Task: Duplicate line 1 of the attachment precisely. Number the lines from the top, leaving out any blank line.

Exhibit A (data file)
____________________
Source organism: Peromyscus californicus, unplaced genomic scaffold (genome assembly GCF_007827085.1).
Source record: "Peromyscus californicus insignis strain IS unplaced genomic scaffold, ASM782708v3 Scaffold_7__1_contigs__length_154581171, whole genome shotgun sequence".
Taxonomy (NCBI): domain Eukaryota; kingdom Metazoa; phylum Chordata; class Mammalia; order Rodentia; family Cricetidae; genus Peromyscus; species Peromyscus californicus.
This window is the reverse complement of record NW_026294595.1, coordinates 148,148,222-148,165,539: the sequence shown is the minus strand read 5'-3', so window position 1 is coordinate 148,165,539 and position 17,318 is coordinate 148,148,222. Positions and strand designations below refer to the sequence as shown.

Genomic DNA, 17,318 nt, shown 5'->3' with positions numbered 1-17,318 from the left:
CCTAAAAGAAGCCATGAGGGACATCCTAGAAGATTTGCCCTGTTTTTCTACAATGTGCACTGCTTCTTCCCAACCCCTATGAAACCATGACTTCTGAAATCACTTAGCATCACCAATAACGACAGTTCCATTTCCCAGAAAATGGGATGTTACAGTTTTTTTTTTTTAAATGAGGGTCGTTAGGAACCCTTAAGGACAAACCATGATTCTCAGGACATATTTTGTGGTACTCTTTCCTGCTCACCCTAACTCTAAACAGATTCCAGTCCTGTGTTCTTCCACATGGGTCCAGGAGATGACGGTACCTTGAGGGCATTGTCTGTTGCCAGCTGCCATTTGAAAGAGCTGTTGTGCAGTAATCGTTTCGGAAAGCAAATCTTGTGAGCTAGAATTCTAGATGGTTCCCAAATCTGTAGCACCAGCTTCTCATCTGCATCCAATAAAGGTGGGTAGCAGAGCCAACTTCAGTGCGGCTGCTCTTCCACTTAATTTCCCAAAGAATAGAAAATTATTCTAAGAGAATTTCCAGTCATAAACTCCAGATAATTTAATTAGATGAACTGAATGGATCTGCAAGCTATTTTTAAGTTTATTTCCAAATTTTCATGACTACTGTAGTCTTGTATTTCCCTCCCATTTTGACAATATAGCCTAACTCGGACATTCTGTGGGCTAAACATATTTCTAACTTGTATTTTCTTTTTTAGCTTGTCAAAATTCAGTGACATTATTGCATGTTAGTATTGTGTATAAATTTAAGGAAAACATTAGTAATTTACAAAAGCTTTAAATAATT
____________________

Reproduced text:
Source organism: Peromyscus californicus, unplaced genomic scaffold (genome assembly GCF_007827085.1).